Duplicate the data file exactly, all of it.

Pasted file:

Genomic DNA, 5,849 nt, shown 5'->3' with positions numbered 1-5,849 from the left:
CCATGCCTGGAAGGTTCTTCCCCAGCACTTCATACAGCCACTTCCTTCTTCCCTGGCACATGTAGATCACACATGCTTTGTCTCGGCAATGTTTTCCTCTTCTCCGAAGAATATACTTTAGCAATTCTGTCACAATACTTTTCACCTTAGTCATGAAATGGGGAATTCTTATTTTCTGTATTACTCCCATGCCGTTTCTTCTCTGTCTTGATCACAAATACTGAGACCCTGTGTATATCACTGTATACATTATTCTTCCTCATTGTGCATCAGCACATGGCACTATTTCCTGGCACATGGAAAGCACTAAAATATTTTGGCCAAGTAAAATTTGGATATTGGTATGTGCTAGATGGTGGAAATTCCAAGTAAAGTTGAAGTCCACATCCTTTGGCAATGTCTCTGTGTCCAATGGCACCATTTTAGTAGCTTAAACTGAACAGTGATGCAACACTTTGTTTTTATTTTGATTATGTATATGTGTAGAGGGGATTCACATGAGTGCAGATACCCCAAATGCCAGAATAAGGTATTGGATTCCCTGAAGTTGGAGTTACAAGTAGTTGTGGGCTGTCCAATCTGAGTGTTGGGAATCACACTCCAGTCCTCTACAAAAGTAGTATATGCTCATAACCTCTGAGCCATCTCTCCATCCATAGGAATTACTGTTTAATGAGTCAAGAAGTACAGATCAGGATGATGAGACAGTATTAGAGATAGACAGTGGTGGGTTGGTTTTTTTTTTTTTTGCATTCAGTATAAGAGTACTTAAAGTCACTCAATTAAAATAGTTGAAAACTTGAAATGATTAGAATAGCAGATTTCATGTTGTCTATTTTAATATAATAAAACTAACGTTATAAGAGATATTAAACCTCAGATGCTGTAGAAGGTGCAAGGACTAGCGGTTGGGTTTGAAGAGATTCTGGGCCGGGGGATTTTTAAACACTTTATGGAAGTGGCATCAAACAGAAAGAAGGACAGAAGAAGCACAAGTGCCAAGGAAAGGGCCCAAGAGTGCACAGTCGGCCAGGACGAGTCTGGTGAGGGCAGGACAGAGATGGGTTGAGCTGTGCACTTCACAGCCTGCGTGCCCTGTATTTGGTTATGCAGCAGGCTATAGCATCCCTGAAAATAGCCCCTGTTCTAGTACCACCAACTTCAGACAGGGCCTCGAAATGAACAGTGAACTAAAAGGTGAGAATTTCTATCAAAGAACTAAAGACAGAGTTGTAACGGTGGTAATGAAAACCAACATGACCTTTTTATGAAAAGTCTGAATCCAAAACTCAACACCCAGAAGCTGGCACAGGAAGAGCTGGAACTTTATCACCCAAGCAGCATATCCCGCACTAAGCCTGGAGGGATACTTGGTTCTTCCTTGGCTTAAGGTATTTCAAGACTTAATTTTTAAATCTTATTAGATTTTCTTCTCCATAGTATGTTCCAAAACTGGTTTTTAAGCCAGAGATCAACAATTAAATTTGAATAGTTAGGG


Genomic DNA, 5,849 nt, shown 5'->3' with positions numbered 1-5,849 from the left:
CCATGCCTGGAAGGTTCTTCCCCAGCACTTCATACAGCCACTTCCTTCTTCCCTGGCACATGTAGATCACACATGCTTTGTCTCGGCAATGTTTTCCTCTTCTCCGAAGAATATACTTTAGCAATTCTGTCACAATACTTTTCACCTTAGTCATGAAATGGGGAATTCTTATTTTCTGTATTACTCCCATGCCGTTTCTTCTCTGTCTTGATCACAAATACTGAGACCCTGTGTATATCACTGTATACATTATTCTTCCTCATTGTGCATCAGCACATGGCACTATTTCCTGGCACATGGAAAGCACTAAAATATTTTGGCCAAGTAAAATTTGGATATTGGTATGTGCTAGATGGTGGAAATTCCAAGTAAAGTTGAAGTCCACATCCTTTGGCAATGTCTCTGTGTCCAATGGCACCATTTTAGTAGCTTAAACTGAACAGTGATGCAACACTTTGTTTTTATTTTGATTATGTATATGTGTAGAGGGGATTCACATGAGTGCAGATACCCCAAATGCCAGAATAAGGTATTGGATTCCCTGAAGTTGGAGTTACAAGTAGTTGTGGGCTGTCCAATCTGAGTGTTGGGAATCACACTCCAGTCCTCTACAAAAGTAGTATATGCTCATAACCTCTGAGCCATCTCTCCATCCATAGGAATTACTGTTTAATGAGTCAAGAAGTACAGATCAGGATGATGAGACAGTATTAGAGATAGACAGTGGTGGGTTGGTTTTTTTTTTTTTTGCATTCAGTATAAGAGTACTTAAAGTCACTCAATTAAAATAGTTGAAAACTTGAAATGATTAGAATAGCAGATTTCATGTTGTCTATTTTAATATAATAAAACTAACGTTATAAGAGATATTAAACCTCAGATGCTGTAGAAGGTGCAAGGACTAGCGGTTGGGTTTGAAGAGATTCTGGGCCGGGGGATTTTTAAACACTTTATGGAAGTGGCATCAAACAGAAAGAAGGACAGAAGAAGCACAAGTGCCAAGGAAAGGGCCCAAGAGTGCACAGTCGGCCAGGACGAGTCTGGTGAGGGCAGGACAGAGATGGGTTGAGCTGTGCACTTCACAGCCTGCGTGCCCTGTATTTGGTTATGCAGCAGGCTATAGCATCCCTGAAAATAGCCCCTGTTCTAGTACCACCAACTTCAGACAGGGCCTCGAAATGAACAGTGAACTAAAAGGTGAGAATTTCTATCAAAGAACTAAAGACAGAGTTGTAACGGTGGTAATGAAAACCAACATGACCTTTTTATGAAAAGTCTGAATCCAAAACTCAACACCCAGAAGCTGGCACAGGAAGAGCTGGAACTTTATCACCCAAGCAGCATATCCCGCACTAAGCCTGGAGGGATACTTGGTTCTTCCTTGGCTTAAGGTATTTCAAGACTTAATTTTTAAATCTTATTAGATTTTCTTCTCCATAGTATGTTCCAAAACTGGTTTTTAAGCCAGAGATCAACAATTAAATTTGAATAGTTAGGG